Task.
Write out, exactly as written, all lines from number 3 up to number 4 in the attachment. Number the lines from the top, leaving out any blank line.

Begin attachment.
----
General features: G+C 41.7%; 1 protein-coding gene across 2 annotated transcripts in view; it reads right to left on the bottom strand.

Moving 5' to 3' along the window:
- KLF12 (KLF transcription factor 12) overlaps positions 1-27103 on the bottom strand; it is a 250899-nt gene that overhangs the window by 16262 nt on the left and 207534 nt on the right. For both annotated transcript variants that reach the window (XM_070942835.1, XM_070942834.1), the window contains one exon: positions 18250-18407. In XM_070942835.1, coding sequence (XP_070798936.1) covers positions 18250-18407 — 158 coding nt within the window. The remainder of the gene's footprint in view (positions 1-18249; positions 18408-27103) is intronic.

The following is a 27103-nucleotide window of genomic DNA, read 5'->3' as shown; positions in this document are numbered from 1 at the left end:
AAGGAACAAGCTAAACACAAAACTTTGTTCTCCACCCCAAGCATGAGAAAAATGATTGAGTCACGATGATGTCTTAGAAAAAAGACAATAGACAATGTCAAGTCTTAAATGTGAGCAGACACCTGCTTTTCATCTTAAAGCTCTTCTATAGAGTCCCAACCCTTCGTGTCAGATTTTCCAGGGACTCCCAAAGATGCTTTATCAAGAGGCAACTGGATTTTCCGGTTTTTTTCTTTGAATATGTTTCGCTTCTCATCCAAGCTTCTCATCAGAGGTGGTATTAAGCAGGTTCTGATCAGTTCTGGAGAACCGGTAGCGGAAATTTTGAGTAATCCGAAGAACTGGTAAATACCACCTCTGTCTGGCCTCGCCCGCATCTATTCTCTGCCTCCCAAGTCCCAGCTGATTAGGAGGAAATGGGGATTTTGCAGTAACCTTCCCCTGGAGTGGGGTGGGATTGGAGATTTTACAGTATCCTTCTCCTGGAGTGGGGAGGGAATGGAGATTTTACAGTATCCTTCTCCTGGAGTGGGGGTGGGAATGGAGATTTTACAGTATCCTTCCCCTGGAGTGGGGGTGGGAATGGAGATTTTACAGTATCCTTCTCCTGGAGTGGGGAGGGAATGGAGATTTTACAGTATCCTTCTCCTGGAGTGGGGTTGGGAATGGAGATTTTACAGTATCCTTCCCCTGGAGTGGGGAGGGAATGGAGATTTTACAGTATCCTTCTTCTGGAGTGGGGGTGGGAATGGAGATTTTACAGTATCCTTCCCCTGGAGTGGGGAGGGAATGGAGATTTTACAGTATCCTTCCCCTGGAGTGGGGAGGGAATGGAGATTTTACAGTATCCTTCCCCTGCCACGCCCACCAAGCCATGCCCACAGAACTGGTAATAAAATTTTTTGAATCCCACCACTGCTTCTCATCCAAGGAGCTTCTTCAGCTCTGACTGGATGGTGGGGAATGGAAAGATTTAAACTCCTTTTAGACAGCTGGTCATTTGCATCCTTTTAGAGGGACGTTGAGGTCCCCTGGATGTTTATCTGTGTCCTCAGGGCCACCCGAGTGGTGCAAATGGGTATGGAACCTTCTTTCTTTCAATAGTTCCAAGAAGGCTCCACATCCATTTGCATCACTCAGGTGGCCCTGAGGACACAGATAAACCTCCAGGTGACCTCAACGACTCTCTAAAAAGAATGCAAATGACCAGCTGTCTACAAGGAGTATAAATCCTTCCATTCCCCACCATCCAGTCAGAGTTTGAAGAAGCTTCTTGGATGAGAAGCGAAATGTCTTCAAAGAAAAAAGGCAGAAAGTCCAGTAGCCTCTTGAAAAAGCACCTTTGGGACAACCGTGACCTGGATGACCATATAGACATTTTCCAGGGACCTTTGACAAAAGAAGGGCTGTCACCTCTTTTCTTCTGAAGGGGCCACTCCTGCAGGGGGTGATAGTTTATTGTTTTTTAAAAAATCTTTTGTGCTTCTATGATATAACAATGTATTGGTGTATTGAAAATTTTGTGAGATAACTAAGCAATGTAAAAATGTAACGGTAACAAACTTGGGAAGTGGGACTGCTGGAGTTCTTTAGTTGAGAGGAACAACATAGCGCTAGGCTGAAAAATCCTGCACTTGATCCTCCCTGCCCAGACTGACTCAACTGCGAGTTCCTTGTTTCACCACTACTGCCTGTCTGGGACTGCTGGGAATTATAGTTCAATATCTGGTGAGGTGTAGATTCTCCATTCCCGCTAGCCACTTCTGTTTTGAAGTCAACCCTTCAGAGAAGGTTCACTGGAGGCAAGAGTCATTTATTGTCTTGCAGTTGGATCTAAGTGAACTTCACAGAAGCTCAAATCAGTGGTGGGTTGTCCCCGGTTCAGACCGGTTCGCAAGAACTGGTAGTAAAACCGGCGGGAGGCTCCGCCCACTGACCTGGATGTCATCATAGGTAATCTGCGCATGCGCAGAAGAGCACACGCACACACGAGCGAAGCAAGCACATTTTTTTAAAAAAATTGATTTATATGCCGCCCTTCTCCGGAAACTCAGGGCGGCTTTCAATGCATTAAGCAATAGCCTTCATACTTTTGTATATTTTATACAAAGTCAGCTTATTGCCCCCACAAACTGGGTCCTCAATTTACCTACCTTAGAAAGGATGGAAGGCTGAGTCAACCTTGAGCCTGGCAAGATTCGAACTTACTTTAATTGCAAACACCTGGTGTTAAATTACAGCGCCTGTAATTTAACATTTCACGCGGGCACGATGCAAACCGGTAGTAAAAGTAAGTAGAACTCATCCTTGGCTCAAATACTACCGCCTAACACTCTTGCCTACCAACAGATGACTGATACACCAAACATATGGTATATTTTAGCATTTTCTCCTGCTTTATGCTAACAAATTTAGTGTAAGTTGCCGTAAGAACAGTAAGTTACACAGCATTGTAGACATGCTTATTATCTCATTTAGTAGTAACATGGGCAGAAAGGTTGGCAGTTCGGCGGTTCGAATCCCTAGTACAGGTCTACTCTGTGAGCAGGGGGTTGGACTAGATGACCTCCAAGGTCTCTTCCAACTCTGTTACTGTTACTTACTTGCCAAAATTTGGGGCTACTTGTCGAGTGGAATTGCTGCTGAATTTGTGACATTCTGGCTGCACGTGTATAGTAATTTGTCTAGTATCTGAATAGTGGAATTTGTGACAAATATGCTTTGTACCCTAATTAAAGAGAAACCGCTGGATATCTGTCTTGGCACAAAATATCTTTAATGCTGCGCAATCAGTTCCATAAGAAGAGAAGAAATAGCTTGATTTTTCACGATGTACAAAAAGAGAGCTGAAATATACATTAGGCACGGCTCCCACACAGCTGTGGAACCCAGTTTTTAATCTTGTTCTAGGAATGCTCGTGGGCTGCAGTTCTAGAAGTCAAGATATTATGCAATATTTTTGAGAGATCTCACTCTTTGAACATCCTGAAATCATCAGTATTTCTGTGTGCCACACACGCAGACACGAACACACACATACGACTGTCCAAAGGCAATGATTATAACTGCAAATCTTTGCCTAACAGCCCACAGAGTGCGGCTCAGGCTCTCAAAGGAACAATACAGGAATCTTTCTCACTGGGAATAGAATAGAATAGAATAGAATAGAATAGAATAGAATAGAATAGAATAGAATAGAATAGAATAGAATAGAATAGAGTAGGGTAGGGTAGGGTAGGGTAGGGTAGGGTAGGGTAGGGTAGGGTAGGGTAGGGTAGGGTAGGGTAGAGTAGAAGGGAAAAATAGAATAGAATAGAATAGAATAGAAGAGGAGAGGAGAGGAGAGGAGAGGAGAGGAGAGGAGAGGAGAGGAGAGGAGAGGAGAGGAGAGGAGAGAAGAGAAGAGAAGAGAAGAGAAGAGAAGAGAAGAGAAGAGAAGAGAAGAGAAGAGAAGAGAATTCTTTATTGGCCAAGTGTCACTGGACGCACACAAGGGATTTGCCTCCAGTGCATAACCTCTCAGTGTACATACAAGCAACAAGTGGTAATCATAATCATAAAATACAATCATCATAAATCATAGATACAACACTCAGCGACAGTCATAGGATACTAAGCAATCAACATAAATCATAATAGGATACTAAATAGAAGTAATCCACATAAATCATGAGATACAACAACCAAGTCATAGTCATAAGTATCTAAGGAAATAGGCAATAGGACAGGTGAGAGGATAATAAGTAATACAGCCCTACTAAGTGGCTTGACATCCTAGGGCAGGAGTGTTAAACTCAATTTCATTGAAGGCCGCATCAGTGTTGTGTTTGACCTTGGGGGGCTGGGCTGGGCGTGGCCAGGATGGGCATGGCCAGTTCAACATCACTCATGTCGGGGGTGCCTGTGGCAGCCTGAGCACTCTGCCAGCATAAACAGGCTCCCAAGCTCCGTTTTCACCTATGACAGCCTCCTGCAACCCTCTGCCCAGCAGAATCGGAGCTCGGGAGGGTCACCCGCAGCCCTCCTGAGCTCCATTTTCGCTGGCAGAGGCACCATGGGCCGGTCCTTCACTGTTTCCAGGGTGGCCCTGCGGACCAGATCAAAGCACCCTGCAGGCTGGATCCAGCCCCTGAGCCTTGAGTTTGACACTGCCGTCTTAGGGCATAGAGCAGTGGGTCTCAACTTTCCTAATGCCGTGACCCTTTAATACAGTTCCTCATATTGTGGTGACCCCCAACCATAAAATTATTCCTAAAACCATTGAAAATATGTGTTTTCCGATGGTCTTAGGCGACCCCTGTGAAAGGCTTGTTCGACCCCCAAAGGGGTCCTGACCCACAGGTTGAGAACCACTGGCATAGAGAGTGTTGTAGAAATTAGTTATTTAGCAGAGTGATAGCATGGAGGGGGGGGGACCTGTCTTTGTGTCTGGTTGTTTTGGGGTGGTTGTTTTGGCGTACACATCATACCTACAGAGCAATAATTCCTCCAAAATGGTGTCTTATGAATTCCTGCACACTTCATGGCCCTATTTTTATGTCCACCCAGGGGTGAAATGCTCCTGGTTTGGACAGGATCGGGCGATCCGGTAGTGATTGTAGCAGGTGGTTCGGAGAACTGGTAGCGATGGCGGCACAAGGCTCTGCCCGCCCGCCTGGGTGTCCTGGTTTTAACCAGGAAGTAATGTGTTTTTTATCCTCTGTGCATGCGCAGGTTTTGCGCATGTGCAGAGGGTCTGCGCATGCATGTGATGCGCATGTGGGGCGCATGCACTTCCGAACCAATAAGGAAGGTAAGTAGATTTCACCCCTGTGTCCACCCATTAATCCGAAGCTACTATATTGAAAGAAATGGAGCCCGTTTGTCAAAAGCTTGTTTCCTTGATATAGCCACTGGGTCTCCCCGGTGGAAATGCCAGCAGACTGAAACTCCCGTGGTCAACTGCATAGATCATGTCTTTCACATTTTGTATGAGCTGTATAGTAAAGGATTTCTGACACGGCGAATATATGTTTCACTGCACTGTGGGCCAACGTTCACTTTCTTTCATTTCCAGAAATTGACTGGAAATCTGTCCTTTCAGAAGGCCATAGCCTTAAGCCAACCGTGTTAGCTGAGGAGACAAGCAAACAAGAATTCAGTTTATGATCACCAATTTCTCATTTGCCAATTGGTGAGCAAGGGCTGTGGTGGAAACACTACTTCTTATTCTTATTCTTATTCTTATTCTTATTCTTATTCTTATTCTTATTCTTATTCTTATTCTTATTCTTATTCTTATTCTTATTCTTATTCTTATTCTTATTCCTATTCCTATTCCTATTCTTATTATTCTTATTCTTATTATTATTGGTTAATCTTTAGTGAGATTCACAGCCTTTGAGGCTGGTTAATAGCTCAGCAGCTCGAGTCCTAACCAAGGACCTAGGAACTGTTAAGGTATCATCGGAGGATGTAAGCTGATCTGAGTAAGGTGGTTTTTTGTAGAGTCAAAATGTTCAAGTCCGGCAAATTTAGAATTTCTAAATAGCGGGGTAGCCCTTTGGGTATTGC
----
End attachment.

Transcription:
- KLF12 (KLF transcription factor 12) overlaps positions 1-27103 on the bottom strand; it is a 250899-nt gene that overhangs the window by 16262 nt on the left and 207534 nt on the right. For both annotated transcript variants that reach the window (XM_070942835.1, XM_070942834.1), the window contains one exon: positions 18250-18407. In XM_070942835.1, coding sequence (XP_070798936.1) covers positions 18250-18407 — 158 coding nt within the window. The remainder of the gene's footprint in view (positions 1-18249; positions 18408-27103) is intronic.

The following is a 27103-nucleotide window of genomic DNA, read 5'->3' as shown; positions in this document are numbered from 1 at the left end: